This article examines how literary-history surveys on Swedish language literature in Finland have changed over time, from the earliest works dating back to the 1860s until today. These surveys, focusing on Swedish-language literature in Finland as a separate subject, follow general trends in literary-history writing, i.e. they move from a nationalistic perspective influenced by Herder to a pluralistic and social constructivist view on literature. However, Swedish-language literature in Finland has specific characteristics that are related to its historical background as the leading national literature in the 19th century and its degradation to a minority position from the 20th century onwards. A common perspective in the literary histories is that the literature in question is small, peripheral and limited. Yet, in the surveys from the turn of the millennium the influence from new theoretical discourses is noticeable as a productive force. Instead of continuing a literary-history tradition of negativity and claustrophobia, which was the case for several decades in the 20th century, literary historians took an interest in discussing minority questions, imagined communities and identity construction. This new approach coincided with an anticipated novel boom and a general prosperity in Finland-Swedish literature. Obviously, the recent theoretical trends have been productive in literary-history writing, but the situation also raises questions. For instance, what are the implications of “the transnational turn” for a linguistically and territorially defined minority literature? Will the new contexts Från nationellt uppvaknande till identitetskonstruktion shared with other minorities result in marginalization or, on the other hand, will the interest in the specific conditions for each minority last?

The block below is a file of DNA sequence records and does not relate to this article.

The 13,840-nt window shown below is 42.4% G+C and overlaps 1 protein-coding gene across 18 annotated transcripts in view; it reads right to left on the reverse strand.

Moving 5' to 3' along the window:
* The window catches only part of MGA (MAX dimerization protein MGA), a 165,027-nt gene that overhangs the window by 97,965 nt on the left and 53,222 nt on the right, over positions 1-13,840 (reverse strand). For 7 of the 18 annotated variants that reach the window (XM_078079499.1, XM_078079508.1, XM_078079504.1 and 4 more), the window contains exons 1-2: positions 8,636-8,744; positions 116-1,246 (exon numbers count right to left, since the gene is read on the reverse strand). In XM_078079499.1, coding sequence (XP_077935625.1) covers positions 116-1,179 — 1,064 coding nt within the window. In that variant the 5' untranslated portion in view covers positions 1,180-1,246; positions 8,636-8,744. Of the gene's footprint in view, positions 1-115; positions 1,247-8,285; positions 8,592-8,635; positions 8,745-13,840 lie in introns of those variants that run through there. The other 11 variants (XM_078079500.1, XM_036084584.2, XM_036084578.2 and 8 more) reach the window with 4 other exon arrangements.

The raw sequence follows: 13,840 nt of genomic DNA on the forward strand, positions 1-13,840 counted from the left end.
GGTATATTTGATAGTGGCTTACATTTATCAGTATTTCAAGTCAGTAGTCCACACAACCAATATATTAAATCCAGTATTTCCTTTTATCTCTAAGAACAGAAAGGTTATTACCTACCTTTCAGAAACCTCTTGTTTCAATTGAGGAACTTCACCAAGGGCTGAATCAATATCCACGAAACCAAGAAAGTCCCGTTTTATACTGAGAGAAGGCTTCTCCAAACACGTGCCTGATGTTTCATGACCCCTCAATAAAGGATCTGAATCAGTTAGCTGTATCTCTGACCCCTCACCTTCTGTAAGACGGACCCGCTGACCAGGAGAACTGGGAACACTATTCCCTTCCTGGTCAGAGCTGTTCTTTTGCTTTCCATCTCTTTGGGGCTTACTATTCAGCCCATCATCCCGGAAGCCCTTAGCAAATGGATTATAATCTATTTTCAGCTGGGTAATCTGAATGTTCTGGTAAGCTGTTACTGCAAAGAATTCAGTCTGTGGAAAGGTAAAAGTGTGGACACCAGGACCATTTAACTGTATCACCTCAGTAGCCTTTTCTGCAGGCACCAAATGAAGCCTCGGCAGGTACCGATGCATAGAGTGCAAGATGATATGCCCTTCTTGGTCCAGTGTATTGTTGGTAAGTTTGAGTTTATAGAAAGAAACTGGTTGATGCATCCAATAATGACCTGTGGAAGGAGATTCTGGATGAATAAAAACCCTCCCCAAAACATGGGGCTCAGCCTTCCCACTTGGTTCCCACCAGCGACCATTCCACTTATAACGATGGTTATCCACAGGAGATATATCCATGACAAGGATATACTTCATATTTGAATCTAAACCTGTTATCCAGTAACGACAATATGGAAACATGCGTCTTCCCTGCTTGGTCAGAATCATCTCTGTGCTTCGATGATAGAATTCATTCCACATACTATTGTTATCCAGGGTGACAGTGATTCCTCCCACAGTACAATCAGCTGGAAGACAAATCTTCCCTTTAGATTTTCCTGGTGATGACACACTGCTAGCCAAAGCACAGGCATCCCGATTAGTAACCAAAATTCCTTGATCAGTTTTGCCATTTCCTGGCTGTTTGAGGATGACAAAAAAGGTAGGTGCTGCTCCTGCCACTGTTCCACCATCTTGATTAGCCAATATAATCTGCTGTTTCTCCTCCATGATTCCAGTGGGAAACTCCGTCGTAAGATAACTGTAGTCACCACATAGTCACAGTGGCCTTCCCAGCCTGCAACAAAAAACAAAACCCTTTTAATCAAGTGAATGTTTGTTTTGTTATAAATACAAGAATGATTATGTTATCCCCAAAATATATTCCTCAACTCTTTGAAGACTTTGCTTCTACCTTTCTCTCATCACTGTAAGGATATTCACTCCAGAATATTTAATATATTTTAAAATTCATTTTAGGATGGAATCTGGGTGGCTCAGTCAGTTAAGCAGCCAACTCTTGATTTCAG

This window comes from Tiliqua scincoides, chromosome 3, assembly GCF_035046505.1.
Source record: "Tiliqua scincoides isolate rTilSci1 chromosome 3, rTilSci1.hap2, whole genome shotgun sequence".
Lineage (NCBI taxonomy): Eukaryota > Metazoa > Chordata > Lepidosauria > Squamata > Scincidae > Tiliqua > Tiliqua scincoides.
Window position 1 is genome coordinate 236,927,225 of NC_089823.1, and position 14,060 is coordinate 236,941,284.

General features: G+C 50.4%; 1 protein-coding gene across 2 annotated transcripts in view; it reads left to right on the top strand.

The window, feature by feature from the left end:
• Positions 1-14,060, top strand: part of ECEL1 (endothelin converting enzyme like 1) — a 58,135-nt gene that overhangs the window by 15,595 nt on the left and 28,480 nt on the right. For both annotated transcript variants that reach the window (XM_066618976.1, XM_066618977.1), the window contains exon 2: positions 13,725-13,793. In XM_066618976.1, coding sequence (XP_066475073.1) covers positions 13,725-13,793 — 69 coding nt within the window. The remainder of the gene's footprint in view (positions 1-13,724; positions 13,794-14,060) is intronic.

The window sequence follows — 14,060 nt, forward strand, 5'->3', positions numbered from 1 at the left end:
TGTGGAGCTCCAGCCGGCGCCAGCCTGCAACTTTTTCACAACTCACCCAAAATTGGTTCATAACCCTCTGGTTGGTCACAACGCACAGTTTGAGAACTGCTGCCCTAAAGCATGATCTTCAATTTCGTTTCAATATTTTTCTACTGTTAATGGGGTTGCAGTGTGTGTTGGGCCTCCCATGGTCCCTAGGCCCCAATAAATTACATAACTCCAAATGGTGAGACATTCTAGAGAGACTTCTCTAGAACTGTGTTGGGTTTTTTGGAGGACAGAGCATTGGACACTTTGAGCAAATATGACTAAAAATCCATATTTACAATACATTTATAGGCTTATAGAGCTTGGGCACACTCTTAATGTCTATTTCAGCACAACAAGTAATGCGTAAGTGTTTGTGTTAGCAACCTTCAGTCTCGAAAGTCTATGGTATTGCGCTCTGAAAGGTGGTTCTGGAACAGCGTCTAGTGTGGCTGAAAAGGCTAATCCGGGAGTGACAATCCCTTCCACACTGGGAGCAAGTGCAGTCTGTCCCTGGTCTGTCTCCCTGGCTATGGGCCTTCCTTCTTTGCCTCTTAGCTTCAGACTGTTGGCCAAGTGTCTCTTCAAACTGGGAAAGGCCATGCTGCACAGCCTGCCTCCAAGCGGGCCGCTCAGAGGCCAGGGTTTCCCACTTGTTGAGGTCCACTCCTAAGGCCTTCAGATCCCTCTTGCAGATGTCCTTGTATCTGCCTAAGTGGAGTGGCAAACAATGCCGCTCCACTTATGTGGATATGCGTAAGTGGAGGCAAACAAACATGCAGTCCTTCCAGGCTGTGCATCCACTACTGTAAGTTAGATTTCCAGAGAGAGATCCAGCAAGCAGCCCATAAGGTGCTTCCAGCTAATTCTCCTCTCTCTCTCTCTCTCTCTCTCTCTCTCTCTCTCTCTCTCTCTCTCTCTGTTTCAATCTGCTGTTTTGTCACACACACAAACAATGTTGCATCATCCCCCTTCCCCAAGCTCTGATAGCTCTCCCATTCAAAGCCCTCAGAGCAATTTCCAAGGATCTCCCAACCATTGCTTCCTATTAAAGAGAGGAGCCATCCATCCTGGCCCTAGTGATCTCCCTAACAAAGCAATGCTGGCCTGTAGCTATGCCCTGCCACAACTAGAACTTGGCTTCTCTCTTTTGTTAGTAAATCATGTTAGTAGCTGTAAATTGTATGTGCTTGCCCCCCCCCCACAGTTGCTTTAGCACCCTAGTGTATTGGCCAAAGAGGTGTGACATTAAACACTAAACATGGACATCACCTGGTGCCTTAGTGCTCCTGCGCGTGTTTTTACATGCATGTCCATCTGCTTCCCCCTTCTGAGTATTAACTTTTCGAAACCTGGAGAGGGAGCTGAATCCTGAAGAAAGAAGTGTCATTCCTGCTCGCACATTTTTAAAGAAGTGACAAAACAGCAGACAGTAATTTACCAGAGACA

Alfred Sjödin, Department of Comparative Literature, Center for Language and Literature, Lund University
Two Versions of Philology. Context, Genealogy, and World Literature Connections in Henrik Schück (Två versioner av filologi. Kontext, genealogi och världslitterära samband hos Henrik Schück)